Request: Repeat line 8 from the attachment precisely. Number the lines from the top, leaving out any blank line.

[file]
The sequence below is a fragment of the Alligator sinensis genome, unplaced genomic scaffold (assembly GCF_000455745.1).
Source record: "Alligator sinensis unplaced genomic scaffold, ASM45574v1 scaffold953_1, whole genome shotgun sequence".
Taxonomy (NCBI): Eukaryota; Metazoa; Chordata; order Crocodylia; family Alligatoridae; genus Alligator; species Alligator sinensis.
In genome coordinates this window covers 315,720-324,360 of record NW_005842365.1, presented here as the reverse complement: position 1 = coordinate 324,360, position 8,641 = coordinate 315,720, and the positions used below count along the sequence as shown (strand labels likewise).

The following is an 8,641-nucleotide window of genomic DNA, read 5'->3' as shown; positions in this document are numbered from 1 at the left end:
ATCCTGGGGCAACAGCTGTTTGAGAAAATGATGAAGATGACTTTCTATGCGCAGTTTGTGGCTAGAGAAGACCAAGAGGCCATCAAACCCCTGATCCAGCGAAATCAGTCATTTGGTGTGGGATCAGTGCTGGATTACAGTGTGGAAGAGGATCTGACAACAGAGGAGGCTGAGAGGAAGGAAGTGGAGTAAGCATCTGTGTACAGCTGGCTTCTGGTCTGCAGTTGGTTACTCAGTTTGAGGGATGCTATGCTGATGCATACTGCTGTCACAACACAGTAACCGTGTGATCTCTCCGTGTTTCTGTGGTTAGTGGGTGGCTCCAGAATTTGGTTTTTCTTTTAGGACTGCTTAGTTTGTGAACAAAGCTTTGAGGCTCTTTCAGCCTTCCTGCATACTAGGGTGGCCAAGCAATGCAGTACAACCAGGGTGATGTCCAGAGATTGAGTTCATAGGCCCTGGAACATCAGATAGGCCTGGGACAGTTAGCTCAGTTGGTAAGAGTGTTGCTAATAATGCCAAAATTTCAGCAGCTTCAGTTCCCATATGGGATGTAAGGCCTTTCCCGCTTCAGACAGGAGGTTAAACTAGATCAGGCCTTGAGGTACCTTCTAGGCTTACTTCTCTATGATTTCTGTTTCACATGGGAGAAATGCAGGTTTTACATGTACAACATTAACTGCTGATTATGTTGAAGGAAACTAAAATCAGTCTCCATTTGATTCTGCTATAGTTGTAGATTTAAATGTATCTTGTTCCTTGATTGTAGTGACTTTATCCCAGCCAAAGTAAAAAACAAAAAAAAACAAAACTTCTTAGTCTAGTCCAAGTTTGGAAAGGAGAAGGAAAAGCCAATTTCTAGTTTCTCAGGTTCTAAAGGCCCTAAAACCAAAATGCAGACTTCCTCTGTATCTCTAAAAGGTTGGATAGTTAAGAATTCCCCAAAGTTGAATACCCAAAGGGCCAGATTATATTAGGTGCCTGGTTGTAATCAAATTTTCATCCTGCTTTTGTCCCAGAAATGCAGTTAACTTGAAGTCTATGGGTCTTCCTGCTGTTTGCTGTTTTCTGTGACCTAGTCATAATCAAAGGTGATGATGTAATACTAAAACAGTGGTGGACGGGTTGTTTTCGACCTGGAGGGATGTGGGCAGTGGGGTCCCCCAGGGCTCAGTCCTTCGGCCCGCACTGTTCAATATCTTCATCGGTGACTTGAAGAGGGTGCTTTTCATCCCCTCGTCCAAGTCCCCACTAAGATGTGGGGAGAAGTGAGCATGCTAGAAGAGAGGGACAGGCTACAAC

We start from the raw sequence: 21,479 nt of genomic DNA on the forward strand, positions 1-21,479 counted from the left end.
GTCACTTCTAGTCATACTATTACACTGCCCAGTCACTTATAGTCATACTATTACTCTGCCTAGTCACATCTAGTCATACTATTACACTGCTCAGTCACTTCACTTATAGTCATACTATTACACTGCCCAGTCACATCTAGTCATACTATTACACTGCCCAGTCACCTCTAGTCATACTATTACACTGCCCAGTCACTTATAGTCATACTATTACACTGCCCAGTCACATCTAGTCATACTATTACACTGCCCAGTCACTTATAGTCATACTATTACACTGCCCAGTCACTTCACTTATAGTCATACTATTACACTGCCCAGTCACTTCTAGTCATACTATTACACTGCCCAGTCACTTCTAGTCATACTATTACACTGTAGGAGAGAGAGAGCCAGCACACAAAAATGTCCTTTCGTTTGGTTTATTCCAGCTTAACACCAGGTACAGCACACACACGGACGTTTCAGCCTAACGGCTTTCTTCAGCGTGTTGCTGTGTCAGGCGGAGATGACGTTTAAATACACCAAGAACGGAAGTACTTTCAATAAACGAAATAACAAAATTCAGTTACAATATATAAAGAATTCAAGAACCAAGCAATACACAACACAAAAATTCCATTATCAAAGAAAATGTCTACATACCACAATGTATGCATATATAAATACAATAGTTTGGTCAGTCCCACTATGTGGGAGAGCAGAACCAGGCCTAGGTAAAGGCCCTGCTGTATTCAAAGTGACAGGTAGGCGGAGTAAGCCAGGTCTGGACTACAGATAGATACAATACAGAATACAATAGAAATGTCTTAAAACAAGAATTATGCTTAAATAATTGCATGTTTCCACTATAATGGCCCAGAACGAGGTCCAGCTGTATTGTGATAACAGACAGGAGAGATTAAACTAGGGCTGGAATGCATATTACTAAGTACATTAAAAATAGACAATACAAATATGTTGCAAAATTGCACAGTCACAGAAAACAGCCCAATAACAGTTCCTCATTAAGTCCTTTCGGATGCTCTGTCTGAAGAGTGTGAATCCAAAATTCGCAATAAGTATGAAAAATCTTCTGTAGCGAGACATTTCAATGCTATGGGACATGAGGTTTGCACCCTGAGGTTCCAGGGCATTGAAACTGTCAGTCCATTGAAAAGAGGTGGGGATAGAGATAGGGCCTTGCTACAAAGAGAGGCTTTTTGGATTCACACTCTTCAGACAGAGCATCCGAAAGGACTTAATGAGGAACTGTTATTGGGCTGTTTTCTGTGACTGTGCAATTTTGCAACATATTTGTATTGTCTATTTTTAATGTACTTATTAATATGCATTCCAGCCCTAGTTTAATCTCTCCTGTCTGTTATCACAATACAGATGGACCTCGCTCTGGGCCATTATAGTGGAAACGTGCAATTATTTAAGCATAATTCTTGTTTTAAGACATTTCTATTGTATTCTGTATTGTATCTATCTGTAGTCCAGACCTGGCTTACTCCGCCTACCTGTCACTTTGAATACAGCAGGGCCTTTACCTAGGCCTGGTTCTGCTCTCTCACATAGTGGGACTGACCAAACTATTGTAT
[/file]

GTCACTTCTAGTCATACTATTACACTGCCCAGTCACTTATAGTCATACTATTACTCTGCCTAGTCACATCTAGTCATACTATTACACTGCTCAGTCACTTCACTTATAGTCATACTATTACACTGCCCAGTCACATCTAGTCATACTATTACACTGCCCAGTCACCTCTAGTCATACTATTACACTGCCCAGTCACTTATAGTCATACTATTACACTGCCCAGTCACATCTAGTCATACTATTACACTGCCCAGTCACTTATAGTCATACTATTACACTGCCCAGTCACTTCACTTATAGTCATACTATTACACTGCCCAGTCACTTCTAGTCATACTATTACACTGCCCAGTCACTTCTAGTCATACTATTACACTGTAGGAGAGAGAGAGCCAGCACACAAAAATGTCCTTTCGTTTGGTTTATTCCAGCTTAACACCAGGTACAGCACACACACGGACGTTTCAGCCTAACGGCTTTCTTCAGCGTGTTGCTGTGTCAGGCGGAGATGACGTTTAAATACACCAAGAACGGAAGTACTTTCAATAAACGAAATAACAAAATTCAGTTACAATATATAAAGAATTCAAGAACCAAGCAATACACAACACAAAAATTCCATTATCAAAGAAAATGTCTACATACCACAATGTATGCATATATAAATACAATAGTTTGGTCAGTCCCACTATGTGGGAGAGCAGAACCAGGCCTAGGTAAAGGCCCTGCTGTATTCAAAGTGACAGGTAGGCGGAGTAAGCCAGGTCTGGACTACAGATAGATACAATACAGAATACAATAGAAATGTCTTAAAACAAGAATTATGCTTAAATAATTGCATGTTTCCACTATAATGGCCCAGAACGAGGTCCAGCTGTATTGTGATAACAGACAGGAGAGATTAAACTAGGGCTGGAATGCATATTACTAAGTACATTAAAAATAGACAATACAAATATGTTGCAAAATTGCACAGTCACAGAAAACAGCCCAATAACAGTTCCTCATTAAGTCCTTTCGGATGCTCTGTCTGAAGAGTGTGAATCCAAAATTCGCAATAAGTATGAAAAATCTTCTGTAGCGAGACATTTCAATGCTATGGGACATGAGGTTTGCACCCTGAGGTTCCAGGGCATTGAAACTGTCAGTCCATTGAAAAGAGGTGGGGATAGAGATAGGGCCTTGCTACAAAGAGAGGCTTTTTGGATTCACACTCTTCAGACAGAGCATCCGAAAGGACTTAATGAGGAACTGTTATTGGGCTGTTTTCTGTGACTGTGCAATTTTGCAACATATTTGTATTGTCTATTTTTAATGTACTTATTAATATGCATTCCAGCCCTAGTTTAATCTCTCCTGTCTGTTATCACAATACAGATGGACCTCGCTCTGGGCCATTATAGTGGAAACGTGCAATTATTTAAGCATAATTCTTGTTTTAAGACATTTCTATTGTATTCTGTATTGTATCTATCTGTAGTCCAGACCTGGCTTACTCCGCCTACCTGTCACTTTGAATACAGCAGGGCCTTTACCTAGGCCTGGTTCTGCTCTCTCACATAGTGGGACTGACCAAACTATTGTAT